Oscar, Hedgehog, and the Monsters slowing time down to meet Ramona.
Image: Cartoon Network

Between blockbusters like Avengers: Endgame and small-screen oddballs like FX’s Legion, it’s been an interesting year for stories featuring time travel, a plot device whose potential for greatness is only overshadowed by its potential to come across as unimaginative. The key to making time travel really sing in a story, which Summer Camp Island understands, is to keep things simple.

The more a movie or television show’s take on time travel needs explaining and subsequent clarifying, the more it ends up pulling focus away from the overall narrative, and because each episode of Summer Camp Island clocks in at about 10-11 minutes, that obviously would not be ideal.

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In “Midnight Quittance,” Hedgehog and a very exhausted Oscar stay up far past their bedtimes in order to attend a special gathering at the sorceress Ramona’s house. Ramona invites Oscar, Hedgehog, and number of the island’s monsters to participate in a magical potluck that’s of unique importance.

The monsters explain to the children that at one point long, long ago, Time didn’t move in a linear fashion. People would go throughout their lives randomly shifting into alternate versions of themselves from different points in their lives—infant, pile of bones, adult, infant, teen, etc.—and everyone just accepted that as their reality. But one day, while a couple of monsters were preparing a soup for themselves, Time itself stopped by to ask if it could have a taste, and the Monsters came up with an idea. In exchange for soup from the Monsters, Time agrees to move forward only, making life less complicated for all of the world’s creatures, and creating a time-honored tradition.

Every year, the Monsters come together to recreate the Time Noodle Soup, and it’s crucial that every person invited to the ritual bring their designated ingredient. Because Hedgehog’s a budding occultist who finds all things magical fascinating, she’s entirely ready to do her part in the evening’s festivities. But because Oscar, again, is dead tired and really only up because he wants to support Hedgehog, he ends up accidentally forgetting to bring the salt he was meant to add to the Time Noodle Soup.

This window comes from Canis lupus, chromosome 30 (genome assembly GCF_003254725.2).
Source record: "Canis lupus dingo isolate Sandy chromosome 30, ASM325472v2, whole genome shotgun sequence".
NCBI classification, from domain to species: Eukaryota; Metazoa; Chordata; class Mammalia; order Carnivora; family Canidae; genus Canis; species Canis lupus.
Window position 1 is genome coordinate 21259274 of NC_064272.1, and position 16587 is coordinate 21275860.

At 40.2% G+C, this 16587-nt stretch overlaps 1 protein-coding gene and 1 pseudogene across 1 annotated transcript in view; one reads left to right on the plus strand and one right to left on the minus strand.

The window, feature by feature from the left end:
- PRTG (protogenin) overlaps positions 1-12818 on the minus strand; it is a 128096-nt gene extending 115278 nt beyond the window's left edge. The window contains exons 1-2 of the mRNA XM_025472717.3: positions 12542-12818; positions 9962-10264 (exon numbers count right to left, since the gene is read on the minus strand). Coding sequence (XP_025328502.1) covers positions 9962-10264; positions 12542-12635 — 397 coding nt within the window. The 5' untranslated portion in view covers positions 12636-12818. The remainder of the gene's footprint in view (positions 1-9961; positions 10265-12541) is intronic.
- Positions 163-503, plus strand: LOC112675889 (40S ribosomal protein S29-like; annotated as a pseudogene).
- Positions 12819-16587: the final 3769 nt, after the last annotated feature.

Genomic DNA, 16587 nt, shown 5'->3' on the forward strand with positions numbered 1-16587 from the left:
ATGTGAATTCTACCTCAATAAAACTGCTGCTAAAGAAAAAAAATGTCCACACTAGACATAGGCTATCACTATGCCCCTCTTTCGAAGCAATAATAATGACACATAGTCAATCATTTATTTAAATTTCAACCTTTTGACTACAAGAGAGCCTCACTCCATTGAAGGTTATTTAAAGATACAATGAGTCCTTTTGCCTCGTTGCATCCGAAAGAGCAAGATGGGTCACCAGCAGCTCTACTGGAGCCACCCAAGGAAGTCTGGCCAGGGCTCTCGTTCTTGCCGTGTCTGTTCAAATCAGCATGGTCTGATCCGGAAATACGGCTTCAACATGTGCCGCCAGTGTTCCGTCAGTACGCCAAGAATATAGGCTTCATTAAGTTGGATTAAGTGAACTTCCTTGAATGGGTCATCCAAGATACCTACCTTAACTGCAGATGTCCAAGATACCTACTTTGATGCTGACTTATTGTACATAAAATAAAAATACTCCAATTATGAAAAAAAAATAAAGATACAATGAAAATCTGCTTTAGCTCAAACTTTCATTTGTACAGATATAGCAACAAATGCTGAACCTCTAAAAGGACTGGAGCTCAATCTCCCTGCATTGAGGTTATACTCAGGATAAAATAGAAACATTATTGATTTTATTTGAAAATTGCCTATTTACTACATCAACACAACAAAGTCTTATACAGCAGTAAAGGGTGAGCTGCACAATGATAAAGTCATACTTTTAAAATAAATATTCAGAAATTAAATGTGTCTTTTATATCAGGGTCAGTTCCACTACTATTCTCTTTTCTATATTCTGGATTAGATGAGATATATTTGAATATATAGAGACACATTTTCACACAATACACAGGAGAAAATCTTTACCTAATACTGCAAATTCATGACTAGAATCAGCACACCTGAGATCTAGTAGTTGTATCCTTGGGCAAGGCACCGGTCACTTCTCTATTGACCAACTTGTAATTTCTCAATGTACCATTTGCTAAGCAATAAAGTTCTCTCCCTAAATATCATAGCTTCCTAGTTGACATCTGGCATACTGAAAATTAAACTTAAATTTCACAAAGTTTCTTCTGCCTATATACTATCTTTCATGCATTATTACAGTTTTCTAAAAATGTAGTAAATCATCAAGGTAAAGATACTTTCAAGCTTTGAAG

The problem isn’t that Oscar fully forgot to bring the salt, but rather that he left it just outside the magic perimeter he can no longer cross without ruining the ritual. Though he attempts at sneaking just outside the perimeter in order to grab the salt and prevent Time from becoming enraged, Oscar’s plan doesn’t work, and time immediately begins to behave differently. From Oscar’s perspective, he’s no longer simply existing in the present when he was physically in Ramona’s house with the Monsters and Hedgehog.

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He’s also in the cafeteria with Hedgehog three years in the past discussing what they’re having for lunch. He’s also in the future with Hedgehog, the two of them gray, old, and still best friends. Oscar’s an adult with a broken leg, and he’s also a kid earlier that evening when “Midnight Quittance” began and he had the chance to carry the salt with him to the dinner table.

From Oscar’s perspective, you’re able to see how the erratic flow of time makes it difficult for people to be able to interact with the world around them in a meaningful way—because just as they become accustomed to a singular moment, time has already jumped to another point in the past or future. But in the brief second when Oscar sees his salt shaker, he instinctively grabs it, and when Time brings him back to the scene in Ramona’s house with Hedgehog and the monsters, Oscar’s surprised to realize that he’s still got the salt in his hand. For Oscar, bringing the salt to the table is news, but Hedgehog points out that he’s been carrying it all evening, and you understand that she has no way of knowing Oscar changed the past.

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Summer Camp Island’s time travel isn’t anywhere near as involved and complicated as time travel stories sometimes tend to be, meaning it doesn’t spend any time trying to logic its way through the mechanics of it all. But what it captures perfectly is how these simplified time travel stories make it easy to appreciate our relationship with time. Truly speaking, Oscar isn’t moving “backwards” through time the way a person might assume in a fantasy story, but rather experiencing various moments as if they’re all his present. When he grabs the salt, he’s not just transporting it into the future with him, he’s making the decision to plan ahead for the evening to ensure that he’s got the salt when he needs it.

“Midnight Quittance” ends up being more of a story about understanding how planning in the present is a means of influencing the future, which isn’t always an idea that stories like these hammer home, but it’s that sort of thinking that makes Summer Camp Island the delightful series it is.

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